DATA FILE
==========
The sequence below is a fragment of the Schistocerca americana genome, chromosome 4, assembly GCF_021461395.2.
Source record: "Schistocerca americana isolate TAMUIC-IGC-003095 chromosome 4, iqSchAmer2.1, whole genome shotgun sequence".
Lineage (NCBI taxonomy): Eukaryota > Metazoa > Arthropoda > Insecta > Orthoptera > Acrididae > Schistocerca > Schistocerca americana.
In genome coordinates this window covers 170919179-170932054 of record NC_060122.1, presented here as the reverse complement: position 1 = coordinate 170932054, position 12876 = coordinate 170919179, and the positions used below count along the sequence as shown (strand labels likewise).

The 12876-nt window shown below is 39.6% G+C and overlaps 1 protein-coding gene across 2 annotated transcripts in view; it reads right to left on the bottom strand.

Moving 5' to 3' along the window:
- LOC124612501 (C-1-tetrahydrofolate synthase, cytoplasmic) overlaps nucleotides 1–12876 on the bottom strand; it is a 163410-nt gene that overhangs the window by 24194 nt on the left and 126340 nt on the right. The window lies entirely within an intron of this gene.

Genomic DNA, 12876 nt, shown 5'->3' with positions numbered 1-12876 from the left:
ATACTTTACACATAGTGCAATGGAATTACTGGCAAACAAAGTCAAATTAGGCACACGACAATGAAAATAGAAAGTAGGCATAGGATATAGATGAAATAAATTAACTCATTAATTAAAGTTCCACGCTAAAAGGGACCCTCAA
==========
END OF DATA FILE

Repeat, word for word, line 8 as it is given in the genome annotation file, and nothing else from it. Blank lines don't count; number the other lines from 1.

Genomic DNA, 12876 nt, shown 5'->3' with positions numbered 1-12876 from the left: